Wasteland 2’s Engine Upgrade Promises Better Visuals And Modding Tools

Wasteland 2’s Engine Upgrade Promises Better Visuals And Modding Tools

An increasing number of games are being built using Unity (including the writer’s own Deadnaut), thanks to the flexibility and power it provides, as well as simplifying the process of developing for multiple platforms. The next version of the middleware, 5.0, is just around the corner and inXile is already in the process of upgrading Wasteland 2 to use the new tech.

In a state of the union-type blog post, project lead Chris Keenan breaks down a number of things the developer has in the pipeline for the Kickstarted title. The biggest change is the Unity 5 update, which Keenan says will result in significant “visual improvements” and “better tools for modders”:

…one task we’re working on right now is migrating the Wasteland 2 codebase from the Unity 4.5 engine to Unity 5, which will enable some new possibilities for us. A major benefit of moving to Unity 5 is that 5 will include many of the tools from Unity 4.x Pro. We relied on many of these tools during our development (like creating and building navigation meshes), and they will be available to modders without having to pay thousands of dollars for a Pro Unity license … Unity 5 offers physically based shading, which is already starting to look amazing in the scenes we’ve touched up.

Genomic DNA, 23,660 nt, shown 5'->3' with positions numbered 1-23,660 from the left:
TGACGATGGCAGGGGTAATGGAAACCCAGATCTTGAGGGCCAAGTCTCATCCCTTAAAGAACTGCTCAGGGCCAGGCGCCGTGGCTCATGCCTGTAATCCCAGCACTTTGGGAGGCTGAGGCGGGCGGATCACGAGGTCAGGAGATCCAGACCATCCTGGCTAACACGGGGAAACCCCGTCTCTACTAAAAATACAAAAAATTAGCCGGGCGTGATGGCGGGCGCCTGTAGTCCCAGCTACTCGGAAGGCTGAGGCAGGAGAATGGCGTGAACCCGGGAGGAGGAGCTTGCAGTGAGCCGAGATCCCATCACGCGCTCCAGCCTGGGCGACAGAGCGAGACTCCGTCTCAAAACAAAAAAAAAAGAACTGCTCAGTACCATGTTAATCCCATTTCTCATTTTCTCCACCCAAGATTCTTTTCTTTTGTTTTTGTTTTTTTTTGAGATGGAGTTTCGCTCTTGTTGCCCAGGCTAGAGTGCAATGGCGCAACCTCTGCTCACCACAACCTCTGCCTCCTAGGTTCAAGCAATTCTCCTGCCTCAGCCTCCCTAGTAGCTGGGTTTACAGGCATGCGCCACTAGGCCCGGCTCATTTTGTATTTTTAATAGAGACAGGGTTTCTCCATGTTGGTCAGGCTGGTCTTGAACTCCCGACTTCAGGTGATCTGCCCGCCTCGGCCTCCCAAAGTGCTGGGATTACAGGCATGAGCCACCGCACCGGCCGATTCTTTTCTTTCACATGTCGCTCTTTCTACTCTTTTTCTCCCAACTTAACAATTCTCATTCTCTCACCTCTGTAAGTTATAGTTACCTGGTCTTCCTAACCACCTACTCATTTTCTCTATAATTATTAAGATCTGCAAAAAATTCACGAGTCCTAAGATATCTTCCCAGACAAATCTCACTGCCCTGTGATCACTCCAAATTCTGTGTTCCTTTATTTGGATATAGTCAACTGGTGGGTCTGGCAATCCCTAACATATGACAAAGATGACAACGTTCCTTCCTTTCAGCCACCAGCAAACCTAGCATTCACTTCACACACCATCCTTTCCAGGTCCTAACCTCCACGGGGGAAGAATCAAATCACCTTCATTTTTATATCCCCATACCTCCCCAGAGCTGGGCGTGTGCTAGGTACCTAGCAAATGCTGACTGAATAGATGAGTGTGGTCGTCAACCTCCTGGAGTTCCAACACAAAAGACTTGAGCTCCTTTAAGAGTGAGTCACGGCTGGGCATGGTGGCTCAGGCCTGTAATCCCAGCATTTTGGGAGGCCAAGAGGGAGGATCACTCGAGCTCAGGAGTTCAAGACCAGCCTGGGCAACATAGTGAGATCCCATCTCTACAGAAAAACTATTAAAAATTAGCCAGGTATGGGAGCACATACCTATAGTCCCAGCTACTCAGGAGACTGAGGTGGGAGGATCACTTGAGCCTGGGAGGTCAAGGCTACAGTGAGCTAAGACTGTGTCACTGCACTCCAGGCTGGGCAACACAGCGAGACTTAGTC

Apparently the developer has “quite a few quirky tricks up [its] sleeves”, but isn’t ready just yet to reveal what those are. Hard to be disappointed with the promise of improved graphics and mod tools though!

Kickstarter Update #60: Work… work never changes [Kickstarter]


  • Not a fan of Unity due to how unoptimized it appears to be. Games just can’t achieve the detail and high fps that other engines produce. Lets hope 5.0 works well with dual video cards also! 4.x didn’t.

  • Does Unity 5 patch out the part where everything made in Unity looks helluv Unity? Have they graduated from SM3.0 post processing?

    • Most games made in Unity look like Unity because the developer is typically an indie. Most or any pro studios using Unity make their own shaders and lighting effects so that it doesn’t resemble Unity much or at all.

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